If you want to explore more of the modern city of Marrakech, there’s a few things to find here, although too many sights. Close by and opposite the garden are some good souvenirs shops with the modern take on the famous crafts. I found some neat things in 33 Rue Majorelle and Lalla.
But let’s back to the old town – I’m a cultural traveller, you know…
Bahia Palace is also a beautiful palace with exquisite mosaics. It’s a Moroccan architectural masterpiece and an important cultural heritage site. So of course, I’m there. I admit, we spend most of the time sitting in the small garden though…
Here lies the Saadian sultan Al Mansour alongside favourite sons, wives, chancellors and a few Jewish advisors. The tombs from 1603 are made by Italian marble and gold in the Chamber of 12 pillars. But mother is always best, so of course she has the finest one. Make sure to point that out to any children….
These exquisite tombs are a bit hidden – actually so much, that they were forgotten for a while, since a later sultan walled up the tombs. Kind of like removing your boyfriend’s pictures of his ex… But it worked. Not until 1907 were they discovered by an aerial photograph. And who says all that technology ruins the experience…
Also check out the Ali Ben Youssef Medersa. It’s a functioning Islamic learning centre that was once the biggest in North Africa. It is beautifully decorated – even the toilets. Remember to cover your hair.
WHAT TO BUY IN MARRAKECH
Speaking of Moroccan crafts! You will fill your small carry-on with all kinds of leather bags, lamps and lanterns, slippers and maybe a fez.
We bought two bags in a place in the souk and it’s still my favourite bag. As of today February 2023, I still use it for travel with only time in for repairing.
Of course you should bargain. And of course you still pay overprice, but you can probably afford it better than the seller. We couldn’t get change, so the guy followed my husband to a ATM. Instead my son and I took care of the shop… We didn’t sell anything.
Moroccan crafts are a fundamental part of Moroccan life. Cooperatives have been working wood, metal, copper, wool, linen, stone, and clay into distinctly Moroccan products for centuries. Morocco’s craft culture mixes indigenous Berber traditions with Arab, Jewish, Andalusian and other European influences.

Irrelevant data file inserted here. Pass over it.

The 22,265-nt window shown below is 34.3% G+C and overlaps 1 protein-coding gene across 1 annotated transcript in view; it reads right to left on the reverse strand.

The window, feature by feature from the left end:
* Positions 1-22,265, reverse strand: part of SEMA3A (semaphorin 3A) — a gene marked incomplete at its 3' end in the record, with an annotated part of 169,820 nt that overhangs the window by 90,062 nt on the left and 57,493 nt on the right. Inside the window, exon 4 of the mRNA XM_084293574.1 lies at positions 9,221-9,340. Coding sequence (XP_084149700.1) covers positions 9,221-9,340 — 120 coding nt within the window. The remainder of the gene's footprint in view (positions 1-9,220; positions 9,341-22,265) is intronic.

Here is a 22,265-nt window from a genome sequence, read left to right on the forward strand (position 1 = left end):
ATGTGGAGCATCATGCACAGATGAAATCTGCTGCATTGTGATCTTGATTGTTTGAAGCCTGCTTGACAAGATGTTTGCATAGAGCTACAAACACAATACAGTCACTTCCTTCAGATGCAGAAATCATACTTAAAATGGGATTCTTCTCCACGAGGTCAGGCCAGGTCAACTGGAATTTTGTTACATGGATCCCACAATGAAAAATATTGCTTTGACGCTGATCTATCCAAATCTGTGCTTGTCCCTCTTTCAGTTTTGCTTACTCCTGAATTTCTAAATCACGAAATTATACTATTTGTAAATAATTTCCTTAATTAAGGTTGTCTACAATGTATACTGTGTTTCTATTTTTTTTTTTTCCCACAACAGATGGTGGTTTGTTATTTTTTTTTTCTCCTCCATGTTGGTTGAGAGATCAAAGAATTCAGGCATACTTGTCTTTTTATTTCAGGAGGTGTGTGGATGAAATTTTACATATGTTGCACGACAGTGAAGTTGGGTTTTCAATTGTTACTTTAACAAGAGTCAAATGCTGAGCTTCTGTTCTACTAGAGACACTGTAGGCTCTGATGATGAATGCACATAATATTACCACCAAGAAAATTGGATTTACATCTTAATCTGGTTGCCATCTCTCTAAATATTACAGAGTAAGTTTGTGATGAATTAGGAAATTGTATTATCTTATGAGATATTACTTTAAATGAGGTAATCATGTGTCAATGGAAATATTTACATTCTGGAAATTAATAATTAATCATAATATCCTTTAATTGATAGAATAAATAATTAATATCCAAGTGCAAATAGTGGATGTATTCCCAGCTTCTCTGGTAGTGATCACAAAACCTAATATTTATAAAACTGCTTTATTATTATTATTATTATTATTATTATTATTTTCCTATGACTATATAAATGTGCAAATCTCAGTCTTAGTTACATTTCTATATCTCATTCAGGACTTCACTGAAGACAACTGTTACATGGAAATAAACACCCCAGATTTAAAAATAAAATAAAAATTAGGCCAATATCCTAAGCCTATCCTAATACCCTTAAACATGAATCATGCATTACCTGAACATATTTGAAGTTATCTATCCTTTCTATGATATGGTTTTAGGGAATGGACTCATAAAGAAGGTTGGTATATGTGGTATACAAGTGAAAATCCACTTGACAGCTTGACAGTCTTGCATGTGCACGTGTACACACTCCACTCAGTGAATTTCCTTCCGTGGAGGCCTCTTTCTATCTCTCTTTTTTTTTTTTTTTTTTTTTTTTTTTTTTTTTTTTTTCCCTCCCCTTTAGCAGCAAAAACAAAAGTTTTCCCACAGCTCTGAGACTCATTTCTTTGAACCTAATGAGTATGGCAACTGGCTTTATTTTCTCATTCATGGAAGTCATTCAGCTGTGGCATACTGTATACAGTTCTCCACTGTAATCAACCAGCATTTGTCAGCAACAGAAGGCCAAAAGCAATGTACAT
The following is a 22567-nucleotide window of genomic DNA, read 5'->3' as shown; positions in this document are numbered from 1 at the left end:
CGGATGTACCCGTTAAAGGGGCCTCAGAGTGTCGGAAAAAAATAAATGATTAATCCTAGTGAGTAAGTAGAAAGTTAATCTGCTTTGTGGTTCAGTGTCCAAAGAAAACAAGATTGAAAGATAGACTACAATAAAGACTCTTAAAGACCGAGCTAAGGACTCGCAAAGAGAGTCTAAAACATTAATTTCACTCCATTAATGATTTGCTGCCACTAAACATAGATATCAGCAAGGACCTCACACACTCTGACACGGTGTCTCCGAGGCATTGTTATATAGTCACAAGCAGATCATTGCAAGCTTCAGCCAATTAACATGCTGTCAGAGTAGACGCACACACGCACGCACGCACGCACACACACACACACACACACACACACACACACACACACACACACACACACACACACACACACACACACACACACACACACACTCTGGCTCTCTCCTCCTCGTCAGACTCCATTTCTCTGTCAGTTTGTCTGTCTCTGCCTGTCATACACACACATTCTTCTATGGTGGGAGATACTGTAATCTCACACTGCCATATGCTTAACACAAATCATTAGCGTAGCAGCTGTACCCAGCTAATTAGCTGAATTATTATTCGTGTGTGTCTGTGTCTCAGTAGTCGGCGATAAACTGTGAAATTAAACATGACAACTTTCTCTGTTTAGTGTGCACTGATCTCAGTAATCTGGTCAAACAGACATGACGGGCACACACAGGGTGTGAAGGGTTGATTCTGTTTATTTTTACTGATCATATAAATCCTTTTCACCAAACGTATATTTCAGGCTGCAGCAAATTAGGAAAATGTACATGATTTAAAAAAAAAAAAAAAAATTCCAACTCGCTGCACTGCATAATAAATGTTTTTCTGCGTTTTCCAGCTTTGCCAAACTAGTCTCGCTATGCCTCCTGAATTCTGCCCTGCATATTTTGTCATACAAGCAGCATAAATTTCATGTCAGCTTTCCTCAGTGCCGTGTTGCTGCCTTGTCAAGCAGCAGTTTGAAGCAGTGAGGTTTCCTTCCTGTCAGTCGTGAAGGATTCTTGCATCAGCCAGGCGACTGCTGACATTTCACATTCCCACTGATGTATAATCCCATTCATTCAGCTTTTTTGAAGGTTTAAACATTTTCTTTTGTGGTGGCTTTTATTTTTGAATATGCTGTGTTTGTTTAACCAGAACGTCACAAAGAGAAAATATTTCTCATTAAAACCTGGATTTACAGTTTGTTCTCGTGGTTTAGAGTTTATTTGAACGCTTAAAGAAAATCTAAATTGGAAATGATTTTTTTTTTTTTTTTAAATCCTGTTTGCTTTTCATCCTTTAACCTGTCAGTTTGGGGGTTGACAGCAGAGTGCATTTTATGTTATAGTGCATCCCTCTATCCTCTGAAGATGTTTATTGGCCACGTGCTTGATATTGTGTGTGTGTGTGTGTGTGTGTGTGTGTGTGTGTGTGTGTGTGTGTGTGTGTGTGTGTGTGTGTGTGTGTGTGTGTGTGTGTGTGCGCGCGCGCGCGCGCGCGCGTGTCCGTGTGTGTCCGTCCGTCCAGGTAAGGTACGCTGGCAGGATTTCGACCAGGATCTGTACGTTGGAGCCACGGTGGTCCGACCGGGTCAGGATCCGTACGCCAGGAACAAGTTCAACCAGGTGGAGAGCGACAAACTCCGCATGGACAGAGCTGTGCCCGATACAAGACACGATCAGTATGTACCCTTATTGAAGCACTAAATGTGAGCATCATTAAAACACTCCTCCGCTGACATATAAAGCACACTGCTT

The objects combine local resources – stone, wood, metal, mineral and clay deposits and supplies of leather and wool – with imports such as marble and silk.
We also bought a lamp, a carpet and of course spices like safran. For a modern leather bag, I recommend the aforementioned modern brand Lalla. It is the best and I still use my make-up bag from here!
WHERE AND WHAT TO EAT
Eating out in Marrakesh is a huge part of the attraction.
Go to El-Fnaa and have skewers and sausages as I told you above. Or frog legs, which you shouldn’t frown upon until you’ve tried it. There are also some nice places in the smaller Place Ferblantiers near our riad. Of course you have to try the typical cous cous.
Café des Epices in the small square of the same name is also a popular spot overlooking the nice square and the red roofs.
You can also grab a camel burger at Cafe Clock. They have live music and story telling in the evenings, artists. The burger is so good, we dined there twice. And had the burger both times.!
For drinks, no alcohol. You can of course get it, but when in a Muslim country I always drink what the locals drink. So plenty of mint tea and the best orange juice. Save the alcohol for another trip.
WHERE TO STAY
We stayed at two different riads in Marrakech – a traditional Moroccan house.
Many of the old houses with a courtyard in the middle has been transformed into luxury hotels with rooftop terraces and small pools. It is like heaven behind the thick walls away from the noisy and dusty city. Don’t choose a big luxury hotel outside the city center or in the new town. The smaller and more relaxed riads are way better. But don’t go for the cheapest ones…
The first one was definitely the best one: Riad Dar Alfarah. We had the family room or suite at the top and I was really glad, we paid extra for it. Not to expensive, and really worth it. We paid extra for a place with small pool, so our son also had something to look forward to, since he doesn’t like to travel. My husband whom has visited Marrakech since also recommends Riad of the storks.